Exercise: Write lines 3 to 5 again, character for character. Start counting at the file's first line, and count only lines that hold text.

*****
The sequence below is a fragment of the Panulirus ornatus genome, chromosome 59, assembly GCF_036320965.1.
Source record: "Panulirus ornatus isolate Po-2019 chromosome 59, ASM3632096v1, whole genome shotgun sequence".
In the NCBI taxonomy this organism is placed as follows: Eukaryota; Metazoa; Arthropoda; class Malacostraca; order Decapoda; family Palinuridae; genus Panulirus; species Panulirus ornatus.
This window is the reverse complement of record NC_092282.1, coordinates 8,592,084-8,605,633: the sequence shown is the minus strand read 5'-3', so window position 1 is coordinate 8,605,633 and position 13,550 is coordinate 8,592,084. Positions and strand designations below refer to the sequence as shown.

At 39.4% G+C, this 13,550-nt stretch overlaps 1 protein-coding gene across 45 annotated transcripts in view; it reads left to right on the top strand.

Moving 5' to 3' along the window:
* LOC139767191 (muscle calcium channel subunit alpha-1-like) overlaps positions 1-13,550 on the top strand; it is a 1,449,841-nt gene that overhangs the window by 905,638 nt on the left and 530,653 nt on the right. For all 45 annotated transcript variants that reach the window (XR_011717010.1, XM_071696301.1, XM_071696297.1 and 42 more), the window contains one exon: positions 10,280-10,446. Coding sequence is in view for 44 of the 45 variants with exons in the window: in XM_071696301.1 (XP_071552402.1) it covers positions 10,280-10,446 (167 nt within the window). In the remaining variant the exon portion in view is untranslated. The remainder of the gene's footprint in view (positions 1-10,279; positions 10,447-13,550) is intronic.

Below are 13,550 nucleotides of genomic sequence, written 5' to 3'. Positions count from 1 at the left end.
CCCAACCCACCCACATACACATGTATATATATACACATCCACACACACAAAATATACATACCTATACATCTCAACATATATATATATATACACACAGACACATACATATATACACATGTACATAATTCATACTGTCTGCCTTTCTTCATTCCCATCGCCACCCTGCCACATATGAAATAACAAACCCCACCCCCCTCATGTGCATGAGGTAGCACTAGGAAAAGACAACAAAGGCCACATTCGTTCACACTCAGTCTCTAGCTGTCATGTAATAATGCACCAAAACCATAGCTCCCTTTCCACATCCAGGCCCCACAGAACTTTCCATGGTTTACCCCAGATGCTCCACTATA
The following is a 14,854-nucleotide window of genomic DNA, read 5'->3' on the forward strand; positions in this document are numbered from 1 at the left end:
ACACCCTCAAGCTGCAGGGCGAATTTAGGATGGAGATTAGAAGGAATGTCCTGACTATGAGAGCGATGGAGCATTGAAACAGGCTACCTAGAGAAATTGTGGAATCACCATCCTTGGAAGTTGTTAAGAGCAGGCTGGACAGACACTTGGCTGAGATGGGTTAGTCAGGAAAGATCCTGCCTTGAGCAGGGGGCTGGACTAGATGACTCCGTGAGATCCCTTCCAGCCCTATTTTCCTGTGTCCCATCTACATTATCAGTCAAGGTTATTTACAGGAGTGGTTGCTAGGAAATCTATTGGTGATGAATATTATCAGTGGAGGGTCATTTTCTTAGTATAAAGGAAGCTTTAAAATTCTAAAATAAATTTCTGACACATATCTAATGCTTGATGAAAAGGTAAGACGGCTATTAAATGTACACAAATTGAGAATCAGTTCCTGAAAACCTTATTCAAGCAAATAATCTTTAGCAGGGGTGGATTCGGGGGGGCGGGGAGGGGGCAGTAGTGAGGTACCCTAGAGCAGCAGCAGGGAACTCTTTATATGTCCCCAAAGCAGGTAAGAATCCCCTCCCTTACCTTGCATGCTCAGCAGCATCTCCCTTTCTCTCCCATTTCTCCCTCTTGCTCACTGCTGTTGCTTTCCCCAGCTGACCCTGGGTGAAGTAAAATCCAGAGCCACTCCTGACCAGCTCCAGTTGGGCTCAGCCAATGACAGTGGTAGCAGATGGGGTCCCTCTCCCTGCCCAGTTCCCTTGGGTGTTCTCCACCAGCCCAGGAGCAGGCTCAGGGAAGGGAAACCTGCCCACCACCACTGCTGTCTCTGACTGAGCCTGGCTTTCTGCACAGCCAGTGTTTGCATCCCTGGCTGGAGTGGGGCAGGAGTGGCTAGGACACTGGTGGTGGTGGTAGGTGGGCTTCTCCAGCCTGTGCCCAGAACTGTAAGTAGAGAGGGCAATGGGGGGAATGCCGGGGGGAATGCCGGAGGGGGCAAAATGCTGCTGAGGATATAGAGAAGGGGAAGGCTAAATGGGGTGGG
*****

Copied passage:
In the NCBI taxonomy this organism is placed as follows: Eukaryota; Metazoa; Arthropoda; class Malacostraca; order Decapoda; family Palinuridae; genus Panulirus; species Panulirus ornatus.
This window is the reverse complement of record NC_092282.1, coordinates 8,592,084-8,605,633: the sequence shown is the minus strand read 5'-3', so window position 1 is coordinate 8,605,633 and position 13,550 is coordinate 8,592,084. Positions and strand designations below refer to the sequence as shown.

At 39.4% G+C, this 13,550-nt stretch overlaps 1 protein-coding gene across 45 annotated transcripts in view; it reads left to right on the top strand.